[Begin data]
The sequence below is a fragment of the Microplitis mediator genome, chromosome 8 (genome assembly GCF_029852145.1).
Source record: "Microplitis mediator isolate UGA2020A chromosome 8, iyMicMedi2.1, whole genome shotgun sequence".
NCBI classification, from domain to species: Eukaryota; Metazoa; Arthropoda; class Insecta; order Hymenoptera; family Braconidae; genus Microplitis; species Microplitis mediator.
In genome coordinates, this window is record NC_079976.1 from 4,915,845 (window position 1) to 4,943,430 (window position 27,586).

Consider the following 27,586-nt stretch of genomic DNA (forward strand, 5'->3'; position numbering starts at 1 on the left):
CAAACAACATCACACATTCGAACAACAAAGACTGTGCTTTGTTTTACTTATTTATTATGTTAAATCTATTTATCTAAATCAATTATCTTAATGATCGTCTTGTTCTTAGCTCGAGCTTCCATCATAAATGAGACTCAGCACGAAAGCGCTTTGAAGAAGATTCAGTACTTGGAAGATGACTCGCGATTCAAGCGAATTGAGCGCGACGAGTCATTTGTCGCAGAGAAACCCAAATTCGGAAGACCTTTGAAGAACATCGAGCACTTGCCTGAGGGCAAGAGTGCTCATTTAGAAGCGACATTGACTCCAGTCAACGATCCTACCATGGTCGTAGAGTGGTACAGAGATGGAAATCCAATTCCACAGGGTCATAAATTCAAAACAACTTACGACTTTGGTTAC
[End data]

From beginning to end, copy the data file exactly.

The sequence below is a fragment of the Microplitis mediator genome, chromosome 8 (genome assembly GCF_029852145.1).
Source record: "Microplitis mediator isolate UGA2020A chromosome 8, iyMicMedi2.1, whole genome shotgun sequence".
NCBI classification, from domain to species: Eukaryota; Metazoa; Arthropoda; class Insecta; order Hymenoptera; family Braconidae; genus Microplitis; species Microplitis mediator.
In genome coordinates, this window is record NC_079976.1 from 4,915,845 (window position 1) to 4,943,430 (window position 27,586).

Consider the following 27,586-nt stretch of genomic DNA (forward strand, 5'->3'; position numbering starts at 1 on the left):
CAAACAACATCACACATTCGAACAACAAAGACTGTGCTTTGTTTTACTTATTTATTATGTTAAATCTATTTATCTAAATCAATTATCTTAATGATCGTCTTGTTCTTAGCTCGAGCTTCCATCATAAATGAGACTCAGCACGAAAGCGCTTTGAAGAAGATTCAGTACTTGGAAGATGACTCGCGATTCAAGCGAATTGAGCGCGACGAGTCATTTGTCGCAGAGAAACCCAAATTCGGAAGACCTTTGAAGAACATCGAGCACTTGCCTGAGGGCAAGAGTGCTCATTTAGAAGCGACATTGACTCCAGTCAACGATCCTACCATGGTCGTAGAGTGGTACAGAGATGGAAATCCAATTCCACAGGGTCATAAATTCAAAACAACTTACGACTTTGGTTAC